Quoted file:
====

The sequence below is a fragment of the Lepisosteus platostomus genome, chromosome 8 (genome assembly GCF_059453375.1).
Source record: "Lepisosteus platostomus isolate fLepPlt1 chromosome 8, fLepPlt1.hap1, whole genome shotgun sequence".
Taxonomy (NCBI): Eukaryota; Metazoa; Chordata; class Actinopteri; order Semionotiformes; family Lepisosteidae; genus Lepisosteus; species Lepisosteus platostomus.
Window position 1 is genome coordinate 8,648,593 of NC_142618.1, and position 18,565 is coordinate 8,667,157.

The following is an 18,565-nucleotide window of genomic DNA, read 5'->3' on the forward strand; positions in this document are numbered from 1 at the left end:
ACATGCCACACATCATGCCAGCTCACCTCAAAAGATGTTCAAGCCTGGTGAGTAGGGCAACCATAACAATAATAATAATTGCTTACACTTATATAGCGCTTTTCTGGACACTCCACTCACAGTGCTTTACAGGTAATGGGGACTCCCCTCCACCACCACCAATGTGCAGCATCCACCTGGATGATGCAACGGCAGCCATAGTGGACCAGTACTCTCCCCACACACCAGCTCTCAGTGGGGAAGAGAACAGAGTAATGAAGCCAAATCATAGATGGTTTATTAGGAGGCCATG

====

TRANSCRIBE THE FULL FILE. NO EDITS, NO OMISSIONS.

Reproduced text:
The sequence below is a fragment of the Lepisosteus platostomus genome, chromosome 8 (genome assembly GCF_059453375.1).
Source record: "Lepisosteus platostomus isolate fLepPlt1 chromosome 8, fLepPlt1.hap1, whole genome shotgun sequence".
Taxonomy (NCBI): Eukaryota; Metazoa; Chordata; class Actinopteri; order Semionotiformes; family Lepisosteidae; genus Lepisosteus; species Lepisosteus platostomus.
Window position 1 is genome coordinate 8,648,593 of NC_142618.1, and position 18,565 is coordinate 8,667,157.

The following is an 18,565-nucleotide window of genomic DNA, read 5'->3' on the forward strand; positions in this document are numbered from 1 at the left end:
ACATGCCACACATCATGCCAGCTCACCTCAAAAGATGTTCAAGCCTGGTGAGTAGGGCAACCATAACAATAATAATAATTGCTTACACTTATATAGCGCTTTTCTGGACACTCCACTCACAGTGCTTTACAGGTAATGGGGACTCCCCTCCACCACCACCAATGTGCAGCATCCACCTGGATGATGCAACGGCAGCCATAGTGGACCAGTACTCTCCCCACACACCAGCTCTCAGTGGGGAAGAGAACAGAGTAATGAAGCCAAATCATAGATGGTTTATTAGGAGGCCATG